Hong Kong Travel Guide

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Hong Kong is a city that offers an eclectic mix of sights and sounds that make for a perfect getaway.

For someone like me a window seat in a flight is a must as I always love to look out of the window to see how a city looks like from the top. And my visit to Hong Kong was no different and to my amazement I was rewarded with views of an azure hued ocean interspersed with boats and ships and framed beautifully by green mountains. As I was gawking at the beautiful postcard imagery I realized quickly that was going to be the perfect precursor to my trip to this developed island nation.

Cityscapes Calling

When I was at the airport, a book on Central Hong Kong caught my attention at the tourism kiosk and I instantly knew that this is where I had to start my exploration of the city. Central is the business district of the city and is home to skyscrapers and glitzy malls. However my interest was in old town Central that can be accessed via foot through its steep windy roads that have several gems waiting to be discovered. My first stop was at city’s oldest temple Man Mo Temple built between 1847 and 1862 by wealthy Chinese merchants. The temple has been set up for the worship of Mo Tai the God of Martial Arts and Man Cheong the God of Literature. The temple is quaint and what is unmissable is the circular incense sticks that hang from the ceilings. The temple is designed using traditional Chinese vernacular architecture. It is exquisitely decorated with ceramic figurines, granite and wood carvings, plaster mouldings and murals all examples of fine, traditional craftsmanship. When you are here stop at Tai Kwun, the former Central Police Station Compound that is home to some of the oldest buildings in Central like the Barrack Block which was built between 1862 and 1864. After an extensive revitalization project, the site reopened with 16 heritage buildings still standing. While the exteriors have been restored to much of their original splendor, the interiors are adapted into galleries, exhibition spaces, shops, bars and restaurants. Also check out Pottinger Street named after Sir Henry Pottinger, the first Governor of Hong Kong, is one of the oldest streets in Central and has irregular stone slabs and a series of granite steps designed for pedestrians and merchants to walk. The area is dotted with street art, murals and graffiti that make the entire area a riot of colour and there are boards that mention the artists who have created the paintings too.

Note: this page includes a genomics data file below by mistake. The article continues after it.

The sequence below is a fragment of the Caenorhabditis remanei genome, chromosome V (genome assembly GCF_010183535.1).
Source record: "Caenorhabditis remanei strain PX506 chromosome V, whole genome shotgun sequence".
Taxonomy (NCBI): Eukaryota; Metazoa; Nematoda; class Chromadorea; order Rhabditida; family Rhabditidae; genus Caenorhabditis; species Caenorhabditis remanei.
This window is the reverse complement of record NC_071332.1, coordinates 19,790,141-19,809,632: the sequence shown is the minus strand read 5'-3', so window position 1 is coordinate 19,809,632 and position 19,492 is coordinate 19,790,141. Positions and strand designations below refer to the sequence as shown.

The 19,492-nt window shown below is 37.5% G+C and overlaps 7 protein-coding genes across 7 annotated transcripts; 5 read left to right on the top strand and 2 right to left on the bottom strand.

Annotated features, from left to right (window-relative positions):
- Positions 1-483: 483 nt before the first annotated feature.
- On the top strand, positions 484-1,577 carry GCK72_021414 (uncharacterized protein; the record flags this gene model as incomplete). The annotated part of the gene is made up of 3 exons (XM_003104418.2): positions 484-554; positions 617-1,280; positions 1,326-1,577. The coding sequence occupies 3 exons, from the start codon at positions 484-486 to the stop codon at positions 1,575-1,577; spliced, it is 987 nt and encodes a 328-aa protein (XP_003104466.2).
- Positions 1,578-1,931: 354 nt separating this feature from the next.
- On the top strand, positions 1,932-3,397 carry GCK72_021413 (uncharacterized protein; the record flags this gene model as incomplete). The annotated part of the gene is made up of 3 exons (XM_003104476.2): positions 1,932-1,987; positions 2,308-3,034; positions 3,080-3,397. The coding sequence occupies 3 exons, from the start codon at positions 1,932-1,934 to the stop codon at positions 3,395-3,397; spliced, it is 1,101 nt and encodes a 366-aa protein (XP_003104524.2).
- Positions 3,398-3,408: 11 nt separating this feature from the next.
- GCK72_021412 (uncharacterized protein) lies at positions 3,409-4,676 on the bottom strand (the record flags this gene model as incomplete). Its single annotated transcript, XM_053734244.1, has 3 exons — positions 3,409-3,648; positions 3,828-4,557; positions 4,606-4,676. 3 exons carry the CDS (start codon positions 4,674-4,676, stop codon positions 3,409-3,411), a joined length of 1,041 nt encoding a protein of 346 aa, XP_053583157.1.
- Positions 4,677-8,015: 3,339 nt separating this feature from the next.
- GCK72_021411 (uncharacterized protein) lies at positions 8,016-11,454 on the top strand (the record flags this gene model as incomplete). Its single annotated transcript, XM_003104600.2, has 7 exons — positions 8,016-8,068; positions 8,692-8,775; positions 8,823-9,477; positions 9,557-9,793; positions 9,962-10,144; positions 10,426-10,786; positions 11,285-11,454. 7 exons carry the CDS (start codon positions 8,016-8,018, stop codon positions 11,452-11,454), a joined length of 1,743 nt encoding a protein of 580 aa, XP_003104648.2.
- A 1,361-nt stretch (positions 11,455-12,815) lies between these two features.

Red Panda at Ocean Park Hong Kong
Red Panda at Ocean Park Hong Kong

Sights & Sounds

The trams of Hong Kong are legendary and a must see is the 125 year old Peak Tram. The Peak Tram Historical Gallery here has more than 200 memorabilia exhibited in 15 theme sections and gives you a peek into Hong Kong in the 19th and 21st century. The 373 meter long Peak Tram takes you to the Victoria Peak with a stunning bird’s eye view of the island. This old funicular railway with antique tracks, colonial arches and lush forests will take you to the Sky Terrace the highest viewing platform in Hong Kong at 428 metres above sea level. The Madame Tussauds wax museum is also located in the same building. Another recommended activity here is a visit to the Aberdeen Typhoon Shelter an old traditional fishing village where you can take a ride on a sampan, a local boat. There are only a few fisherman currently who do this and the Aberdeen Harbour was the place where the British first arrived in Hong Kong. If you are hard pressed for time, take a rode on the Rickshaw Open Top Bus, that stops at some major hotspots of the city like Hollywood Road, Peel Street, Lan Kwai Fong, Wyndham, Ladder Street, Queen Street near Ginseng & Bird’s Nest Street, Duddell Street gas lamps and The Monument In Commemoration Of The Return Of Hong Kong To China and a running commentary will explain all the spots here.